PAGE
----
Goodenough Gismo

  • Gismo39
    This is the classic children's book, Goodenough Gismo, by Richmond I. Kelsey, published in 1948. Nearly unavailable in libraries and the collector's market, it is posted here with love as an "orphan work" so that it may be seen and appreciated -- and perhaps even republished, as it deserves to be. After you read this book, it won't surprise you to learn that Richmond Irwin Kelsey (1905-1987) was an accomplished artist, or that as Dick Kelsey, he was one of the great Disney art directors, breaking your heart with "Pinocchio," "Dumbo," and "Bambi."



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Horace Jeffery Hodges

His standing again is in character.

A man who could stand up after being crushed for hours beneath rocks in a coal mine cave-in and stand up again after excruciating, bedridden weeks as doctors discussed when to cut his legs off doesn't surprise me when he stands up yet again.

Jeffery Hodges

* * *

Randy (Internet Ronin)

Didn't see this when I looked in earlier. "You're some kind of a miracle," I said to him. Yes, he is. So are you, I think. Here's hoping this episode passes quickly.

amba

Wow, HJH. That blew me off my feet. I'm going to read it to him in the morning, at which time I expect (with a little help from an antibiotic) he'll be almost ready to do it again.

IR: if it is like past episodes, it will be over tomorrow. The hard part is talking the doctors out of making me drag him to the ER, where, the time we really had to go, because he was already really sick, we waited 15 hours. They don't want to give him the antibiotic without an x-ray, etc. But while waiting for those things he will get sicker, whereas while taking an antibiotic he will kick the bug's butt in about a day and a half.

ThinkItThroughNow...

But while waiting for those things he will get sicker, whereas while taking an antibiotic he will kick the bug's butt in about a day and a half.

If it seems to be recurring though, you might want to consult a professional who could put him on a full course of antibiotics -- to be taken until the prescription is exhausted.

Otherwise, by self administering the antibiotics especially over a short course, you may actually be weakening his defense system and strenghtening the bug.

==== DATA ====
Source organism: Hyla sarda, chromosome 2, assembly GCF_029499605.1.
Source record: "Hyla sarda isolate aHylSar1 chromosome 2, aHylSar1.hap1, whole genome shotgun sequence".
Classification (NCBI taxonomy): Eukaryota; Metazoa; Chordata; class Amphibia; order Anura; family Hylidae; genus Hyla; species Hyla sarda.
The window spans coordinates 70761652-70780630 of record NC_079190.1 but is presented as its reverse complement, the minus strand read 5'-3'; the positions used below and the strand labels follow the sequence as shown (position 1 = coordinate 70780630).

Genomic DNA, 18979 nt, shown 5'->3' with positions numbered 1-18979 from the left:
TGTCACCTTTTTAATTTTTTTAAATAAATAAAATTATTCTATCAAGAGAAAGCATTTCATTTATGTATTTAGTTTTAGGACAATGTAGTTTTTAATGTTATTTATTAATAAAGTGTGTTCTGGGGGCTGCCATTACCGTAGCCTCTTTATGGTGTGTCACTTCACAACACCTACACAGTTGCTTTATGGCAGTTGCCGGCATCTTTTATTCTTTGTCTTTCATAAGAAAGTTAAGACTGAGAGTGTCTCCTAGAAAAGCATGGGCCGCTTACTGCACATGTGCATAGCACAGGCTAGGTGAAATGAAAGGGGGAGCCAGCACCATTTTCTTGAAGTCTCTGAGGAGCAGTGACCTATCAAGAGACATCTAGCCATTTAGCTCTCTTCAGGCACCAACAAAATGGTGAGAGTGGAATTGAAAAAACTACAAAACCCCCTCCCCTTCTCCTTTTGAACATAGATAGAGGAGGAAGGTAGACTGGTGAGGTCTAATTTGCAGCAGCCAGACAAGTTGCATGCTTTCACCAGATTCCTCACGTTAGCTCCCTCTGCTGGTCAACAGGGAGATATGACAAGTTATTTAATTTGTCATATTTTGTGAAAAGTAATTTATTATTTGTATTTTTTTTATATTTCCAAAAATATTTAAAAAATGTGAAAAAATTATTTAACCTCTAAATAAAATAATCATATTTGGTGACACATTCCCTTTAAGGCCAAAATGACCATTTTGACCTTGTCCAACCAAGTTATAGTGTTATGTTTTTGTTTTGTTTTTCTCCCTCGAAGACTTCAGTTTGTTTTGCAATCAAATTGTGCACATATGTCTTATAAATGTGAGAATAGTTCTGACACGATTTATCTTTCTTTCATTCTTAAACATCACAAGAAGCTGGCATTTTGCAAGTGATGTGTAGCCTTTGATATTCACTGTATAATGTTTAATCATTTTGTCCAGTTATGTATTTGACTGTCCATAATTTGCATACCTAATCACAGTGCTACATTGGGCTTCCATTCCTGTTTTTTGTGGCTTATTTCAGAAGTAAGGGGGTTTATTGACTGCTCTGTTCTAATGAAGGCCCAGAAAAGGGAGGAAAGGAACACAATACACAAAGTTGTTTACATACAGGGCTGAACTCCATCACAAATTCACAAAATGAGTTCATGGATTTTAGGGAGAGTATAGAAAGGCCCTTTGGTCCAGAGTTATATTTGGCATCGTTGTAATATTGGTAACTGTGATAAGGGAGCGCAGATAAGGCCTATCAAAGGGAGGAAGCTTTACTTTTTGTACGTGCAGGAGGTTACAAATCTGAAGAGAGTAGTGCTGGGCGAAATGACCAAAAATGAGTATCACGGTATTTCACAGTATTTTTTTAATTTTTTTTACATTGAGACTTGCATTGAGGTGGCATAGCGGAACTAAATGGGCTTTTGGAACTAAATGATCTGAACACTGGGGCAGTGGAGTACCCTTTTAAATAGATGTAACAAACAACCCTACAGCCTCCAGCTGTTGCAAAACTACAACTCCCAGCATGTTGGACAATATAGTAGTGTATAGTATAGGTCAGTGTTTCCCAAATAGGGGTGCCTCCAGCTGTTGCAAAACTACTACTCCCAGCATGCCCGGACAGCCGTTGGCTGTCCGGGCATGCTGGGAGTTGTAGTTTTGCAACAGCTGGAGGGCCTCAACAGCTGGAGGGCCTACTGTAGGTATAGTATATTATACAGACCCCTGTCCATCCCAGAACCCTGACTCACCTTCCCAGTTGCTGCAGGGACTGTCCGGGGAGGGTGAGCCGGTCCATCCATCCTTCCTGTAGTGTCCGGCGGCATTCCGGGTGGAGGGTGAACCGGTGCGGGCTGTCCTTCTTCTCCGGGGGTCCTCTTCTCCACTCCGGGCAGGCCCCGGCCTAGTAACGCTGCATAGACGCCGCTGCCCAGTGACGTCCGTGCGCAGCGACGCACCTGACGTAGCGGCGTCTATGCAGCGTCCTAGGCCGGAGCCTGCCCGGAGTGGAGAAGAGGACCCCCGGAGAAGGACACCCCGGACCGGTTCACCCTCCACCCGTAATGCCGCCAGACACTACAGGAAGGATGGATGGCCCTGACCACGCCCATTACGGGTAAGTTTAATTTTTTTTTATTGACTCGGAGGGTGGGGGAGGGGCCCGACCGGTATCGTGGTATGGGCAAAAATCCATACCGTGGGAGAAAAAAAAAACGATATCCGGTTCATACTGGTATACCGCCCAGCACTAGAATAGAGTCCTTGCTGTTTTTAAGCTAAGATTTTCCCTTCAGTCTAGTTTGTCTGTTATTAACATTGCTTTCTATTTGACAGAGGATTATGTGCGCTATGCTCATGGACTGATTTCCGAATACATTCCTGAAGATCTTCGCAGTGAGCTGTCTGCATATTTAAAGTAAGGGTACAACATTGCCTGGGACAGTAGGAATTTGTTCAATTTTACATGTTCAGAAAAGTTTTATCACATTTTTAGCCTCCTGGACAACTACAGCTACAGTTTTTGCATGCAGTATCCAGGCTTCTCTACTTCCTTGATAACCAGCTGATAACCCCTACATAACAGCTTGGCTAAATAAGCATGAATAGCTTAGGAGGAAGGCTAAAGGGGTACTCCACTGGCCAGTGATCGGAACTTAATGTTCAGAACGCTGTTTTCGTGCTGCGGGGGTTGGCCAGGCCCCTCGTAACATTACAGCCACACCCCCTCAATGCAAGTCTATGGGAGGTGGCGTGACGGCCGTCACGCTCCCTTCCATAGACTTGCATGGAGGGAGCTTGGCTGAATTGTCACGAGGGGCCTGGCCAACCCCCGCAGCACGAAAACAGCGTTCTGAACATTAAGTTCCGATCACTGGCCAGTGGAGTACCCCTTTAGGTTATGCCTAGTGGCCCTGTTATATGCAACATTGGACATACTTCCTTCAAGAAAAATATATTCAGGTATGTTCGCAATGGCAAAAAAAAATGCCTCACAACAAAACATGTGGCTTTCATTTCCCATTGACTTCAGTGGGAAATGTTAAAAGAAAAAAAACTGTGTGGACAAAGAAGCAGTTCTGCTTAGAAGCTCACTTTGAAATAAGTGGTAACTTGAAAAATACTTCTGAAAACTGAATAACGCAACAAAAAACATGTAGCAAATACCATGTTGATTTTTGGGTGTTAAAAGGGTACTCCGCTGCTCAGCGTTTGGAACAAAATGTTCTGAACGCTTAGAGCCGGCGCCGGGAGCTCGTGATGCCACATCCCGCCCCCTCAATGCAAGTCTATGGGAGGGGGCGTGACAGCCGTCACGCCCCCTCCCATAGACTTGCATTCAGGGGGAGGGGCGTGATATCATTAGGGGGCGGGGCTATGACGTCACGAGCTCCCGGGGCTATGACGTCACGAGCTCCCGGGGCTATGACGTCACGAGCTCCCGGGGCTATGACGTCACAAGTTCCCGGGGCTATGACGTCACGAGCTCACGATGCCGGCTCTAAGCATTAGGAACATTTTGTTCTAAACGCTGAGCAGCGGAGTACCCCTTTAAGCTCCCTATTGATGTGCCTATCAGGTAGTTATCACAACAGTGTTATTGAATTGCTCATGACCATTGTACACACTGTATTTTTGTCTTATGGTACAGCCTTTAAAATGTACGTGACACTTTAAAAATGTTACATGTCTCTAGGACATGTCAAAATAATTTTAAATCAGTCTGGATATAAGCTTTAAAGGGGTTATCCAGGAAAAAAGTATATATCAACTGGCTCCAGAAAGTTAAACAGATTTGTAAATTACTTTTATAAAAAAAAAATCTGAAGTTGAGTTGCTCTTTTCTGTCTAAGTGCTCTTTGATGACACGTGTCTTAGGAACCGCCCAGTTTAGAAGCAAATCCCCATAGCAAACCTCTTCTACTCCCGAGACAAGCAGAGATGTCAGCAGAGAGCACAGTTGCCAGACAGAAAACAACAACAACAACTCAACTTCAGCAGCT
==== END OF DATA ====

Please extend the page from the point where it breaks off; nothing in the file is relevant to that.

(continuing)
It reminds me of how JFK jr. died in that plane -- sometimes no matter how hard it is, you have to override your instincts on which way is "up", and trust the science behind the guidance. No matter what your eyes may tell you. Good luck in the caregiving and caring for yourself. I remember being in on a hot sunny day in a darkened bedroom, and looking out at a tree in the yard in the sunshine. It's odd how life goes on when one is winding down, and how that experience transfers to those nearby, unable to escape it's presence. It's probably why most people only choose to visit that place, not stay longer than a day or two. Sounds like you are keeping your spirits up this summer, much as you can, and trying to get out of that non-physical "place" via the Internet where other life continues to grow...

The nicest thing about your situation is, if you're up for it, you get to enjoy all the good and simple things in life now. Like eating ice cream early in the morning. Or giving little presents on any day. Why worry about long-term consequences and planning when time is short? You're good at recording here the easy fun times, it seems, recognizing them when they come and appreciating them. Makes the work and the sad moments worth it, plus you're "working through" your relationship with your loved one now, so less of that after death I bet, because you're committing a more accurate and realistic portrayal by being there. It's a blessing for you both maybe, and us too in reading just a minute bit of it. Maybe more people will be less afraid of their loved ones at deathtime, and can be there more when they're needed in ways they just don't see.

amba

ThinkItThrough -- thanks much. We have managed to get a doctor's prescription each time, and although he responds right away, he has always gone on and taken the full prescription (4 a day for 10 days), to avoid exactly what you mention -- creating resistant strains. This has happened at 3- or 4-month intervals, so he hasn't been constantly or occasionally on antibiotics; it's more like "binge drinking," if you will. I think there is even a possibility that something like Lyme is behind his neurological symptoms and that the courses of antibiotics have contributed to his mysterious improvement or remission (this was supposed to be a relentlessly "progressive" disease).